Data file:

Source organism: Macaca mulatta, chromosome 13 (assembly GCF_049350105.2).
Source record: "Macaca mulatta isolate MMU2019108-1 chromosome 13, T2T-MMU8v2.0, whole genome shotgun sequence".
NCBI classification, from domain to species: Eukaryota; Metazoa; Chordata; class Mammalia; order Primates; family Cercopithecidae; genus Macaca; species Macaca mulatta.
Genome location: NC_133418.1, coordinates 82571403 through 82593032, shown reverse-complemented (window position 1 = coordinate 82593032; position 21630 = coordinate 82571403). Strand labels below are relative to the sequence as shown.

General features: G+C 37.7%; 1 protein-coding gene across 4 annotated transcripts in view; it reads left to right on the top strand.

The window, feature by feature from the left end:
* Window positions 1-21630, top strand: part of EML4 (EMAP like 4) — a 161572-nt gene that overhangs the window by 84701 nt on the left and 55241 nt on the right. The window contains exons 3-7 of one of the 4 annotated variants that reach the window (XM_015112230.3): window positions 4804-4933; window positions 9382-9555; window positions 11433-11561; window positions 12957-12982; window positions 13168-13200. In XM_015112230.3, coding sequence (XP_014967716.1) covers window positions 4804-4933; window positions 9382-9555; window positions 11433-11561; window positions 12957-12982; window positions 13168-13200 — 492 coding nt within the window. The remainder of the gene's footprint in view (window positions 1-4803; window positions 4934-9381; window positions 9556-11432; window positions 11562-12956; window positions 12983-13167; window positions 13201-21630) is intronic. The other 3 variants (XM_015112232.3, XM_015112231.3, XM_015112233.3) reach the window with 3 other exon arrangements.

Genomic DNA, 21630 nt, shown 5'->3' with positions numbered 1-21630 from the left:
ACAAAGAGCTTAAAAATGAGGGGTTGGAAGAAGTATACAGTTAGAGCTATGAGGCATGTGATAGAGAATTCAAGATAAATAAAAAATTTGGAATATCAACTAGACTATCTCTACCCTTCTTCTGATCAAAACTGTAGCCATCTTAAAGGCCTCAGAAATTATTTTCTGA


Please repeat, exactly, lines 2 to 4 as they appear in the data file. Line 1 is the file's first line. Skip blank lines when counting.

Source record: "Macaca mulatta isolate MMU2019108-1 chromosome 13, T2T-MMU8v2.0, whole genome shotgun sequence".
NCBI classification, from domain to species: Eukaryota; Metazoa; Chordata; class Mammalia; order Primates; family Cercopithecidae; genus Macaca; species Macaca mulatta.
Genome location: NC_133418.1, coordinates 82571403 through 82593032, shown reverse-complemented (window position 1 = coordinate 82593032; position 21630 = coordinate 82571403). Strand labels below are relative to the sequence as shown.